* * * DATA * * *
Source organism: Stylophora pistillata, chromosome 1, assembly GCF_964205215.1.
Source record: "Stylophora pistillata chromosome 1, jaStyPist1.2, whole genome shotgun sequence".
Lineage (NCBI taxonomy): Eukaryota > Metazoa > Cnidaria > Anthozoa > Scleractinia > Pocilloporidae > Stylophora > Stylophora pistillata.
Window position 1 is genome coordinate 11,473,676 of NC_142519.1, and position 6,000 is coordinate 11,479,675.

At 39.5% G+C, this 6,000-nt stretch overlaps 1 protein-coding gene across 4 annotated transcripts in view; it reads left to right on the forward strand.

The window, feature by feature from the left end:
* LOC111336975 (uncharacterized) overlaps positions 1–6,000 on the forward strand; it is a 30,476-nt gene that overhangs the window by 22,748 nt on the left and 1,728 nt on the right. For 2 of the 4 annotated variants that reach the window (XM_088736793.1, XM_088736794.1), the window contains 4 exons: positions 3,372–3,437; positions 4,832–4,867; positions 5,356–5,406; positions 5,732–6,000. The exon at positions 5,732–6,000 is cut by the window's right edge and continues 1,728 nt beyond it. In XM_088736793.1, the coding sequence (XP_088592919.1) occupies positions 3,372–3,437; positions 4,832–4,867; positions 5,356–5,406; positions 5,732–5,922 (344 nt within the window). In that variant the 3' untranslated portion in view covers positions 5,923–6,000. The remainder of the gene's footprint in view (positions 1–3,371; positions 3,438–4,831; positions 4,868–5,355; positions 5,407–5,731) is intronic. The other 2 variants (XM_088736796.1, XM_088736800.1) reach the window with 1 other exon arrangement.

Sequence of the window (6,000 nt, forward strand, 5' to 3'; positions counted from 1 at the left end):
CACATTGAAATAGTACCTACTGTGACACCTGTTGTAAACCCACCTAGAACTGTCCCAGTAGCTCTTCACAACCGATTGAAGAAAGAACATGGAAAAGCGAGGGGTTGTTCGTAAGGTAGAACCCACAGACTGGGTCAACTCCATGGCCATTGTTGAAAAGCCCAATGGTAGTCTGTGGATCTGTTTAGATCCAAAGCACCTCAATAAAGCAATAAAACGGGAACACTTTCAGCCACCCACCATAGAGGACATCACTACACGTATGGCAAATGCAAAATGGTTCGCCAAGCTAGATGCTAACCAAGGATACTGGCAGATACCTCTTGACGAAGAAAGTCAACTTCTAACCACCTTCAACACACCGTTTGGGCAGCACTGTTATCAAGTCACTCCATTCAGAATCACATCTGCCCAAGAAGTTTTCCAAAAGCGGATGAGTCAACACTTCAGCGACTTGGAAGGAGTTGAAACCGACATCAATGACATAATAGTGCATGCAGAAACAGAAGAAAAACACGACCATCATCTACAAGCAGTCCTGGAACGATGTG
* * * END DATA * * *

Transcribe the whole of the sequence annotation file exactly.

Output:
Source organism: Stylophora pistillata, chromosome 1, assembly GCF_964205215.1.
Source record: "Stylophora pistillata chromosome 1, jaStyPist1.2, whole genome shotgun sequence".
Lineage (NCBI taxonomy): Eukaryota > Metazoa > Cnidaria > Anthozoa > Scleractinia > Pocilloporidae > Stylophora > Stylophora pistillata.
Window position 1 is genome coordinate 11,473,676 of NC_142519.1, and position 6,000 is coordinate 11,479,675.

At 39.5% G+C, this 6,000-nt stretch overlaps 1 protein-coding gene across 4 annotated transcripts in view; it reads left to right on the forward strand.

The window, feature by feature from the left end:
* LOC111336975 (uncharacterized) overlaps positions 1–6,000 on the forward strand; it is a 30,476-nt gene that overhangs the window by 22,748 nt on the left and 1,728 nt on the right. For 2 of the 4 annotated variants that reach the window (XM_088736793.1, XM_088736794.1), the window contains 4 exons: positions 3,372–3,437; positions 4,832–4,867; positions 5,356–5,406; positions 5,732–6,000. The exon at positions 5,732–6,000 is cut by the window's right edge and continues 1,728 nt beyond it. In XM_088736793.1, the coding sequence (XP_088592919.1) occupies positions 3,372–3,437; positions 4,832–4,867; positions 5,356–5,406; positions 5,732–5,922 (344 nt within the window). In that variant the 3' untranslated portion in view covers positions 5,923–6,000. The remainder of the gene's footprint in view (positions 1–3,371; positions 3,438–4,831; positions 4,868–5,355; positions 5,407–5,731) is intronic. The other 2 variants (XM_088736796.1, XM_088736800.1) reach the window with 1 other exon arrangement.

Sequence of the window (6,000 nt, forward strand, 5' to 3'; positions counted from 1 at the left end):
CACATTGAAATAGTACCTACTGTGACACCTGTTGTAAACCCACCTAGAACTGTCCCAGTAGCTCTTCACAACCGATTGAAGAAAGAACATGGAAAAGCGAGGGGTTGTTCGTAAGGTAGAACCCACAGACTGGGTCAACTCCATGGCCATTGTTGAAAAGCCCAATGGTAGTCTGTGGATCTGTTTAGATCCAAAGCACCTCAATAAAGCAATAAAACGGGAACACTTTCAGCCACCCACCATAGAGGACATCACTACACGTATGGCAAATGCAAAATGGTTCGCCAAGCTAGATGCTAACCAAGGATACTGGCAGATACCTCTTGACGAAGAAAGTCAACTTCTAACCACCTTCAACACACCGTTTGGGCAGCACTGTTATCAAGTCACTCCATTCAGAATCACATCTGCCCAAGAAGTTTTCCAAAAGCGGATGAGTCAACACTTCAGCGACTTGGAAGGAGTTGAAACCGACATCAATGACATAATAGTGCATGCAGAAACAGAAGAAAAACACGACCATCATCTACAAGCAGTCCTGGAACGATGTG